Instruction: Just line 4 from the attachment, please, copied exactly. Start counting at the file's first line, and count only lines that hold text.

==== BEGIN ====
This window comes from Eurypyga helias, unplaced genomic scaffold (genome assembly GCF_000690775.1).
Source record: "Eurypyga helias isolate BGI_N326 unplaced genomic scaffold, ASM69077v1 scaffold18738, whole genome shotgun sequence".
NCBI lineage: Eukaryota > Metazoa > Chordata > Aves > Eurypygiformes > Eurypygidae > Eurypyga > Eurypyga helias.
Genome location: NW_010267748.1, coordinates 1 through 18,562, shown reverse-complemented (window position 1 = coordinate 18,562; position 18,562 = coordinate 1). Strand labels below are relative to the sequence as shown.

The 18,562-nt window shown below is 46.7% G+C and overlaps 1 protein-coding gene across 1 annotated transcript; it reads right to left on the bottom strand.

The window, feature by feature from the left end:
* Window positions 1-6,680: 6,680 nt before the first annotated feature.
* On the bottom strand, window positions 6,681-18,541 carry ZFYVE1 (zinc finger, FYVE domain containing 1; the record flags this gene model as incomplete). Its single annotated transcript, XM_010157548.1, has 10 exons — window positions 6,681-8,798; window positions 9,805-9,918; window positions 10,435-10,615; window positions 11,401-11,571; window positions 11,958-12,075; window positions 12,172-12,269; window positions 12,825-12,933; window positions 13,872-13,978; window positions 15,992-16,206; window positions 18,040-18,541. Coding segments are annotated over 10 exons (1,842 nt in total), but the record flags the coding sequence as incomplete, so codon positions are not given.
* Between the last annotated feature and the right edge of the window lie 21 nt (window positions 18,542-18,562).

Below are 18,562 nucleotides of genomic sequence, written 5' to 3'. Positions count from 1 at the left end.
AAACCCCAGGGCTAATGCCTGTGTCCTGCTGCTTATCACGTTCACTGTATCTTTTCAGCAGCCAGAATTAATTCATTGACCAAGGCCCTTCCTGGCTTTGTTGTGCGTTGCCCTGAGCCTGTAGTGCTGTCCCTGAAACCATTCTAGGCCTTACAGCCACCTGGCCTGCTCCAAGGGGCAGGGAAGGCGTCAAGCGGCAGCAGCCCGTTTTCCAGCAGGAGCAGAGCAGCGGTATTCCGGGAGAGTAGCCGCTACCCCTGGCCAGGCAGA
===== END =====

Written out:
Genome location: NW_010267748.1, coordinates 1 through 18,562, shown reverse-complemented (window position 1 = coordinate 18,562; position 18,562 = coordinate 1). Strand labels below are relative to the sequence as shown.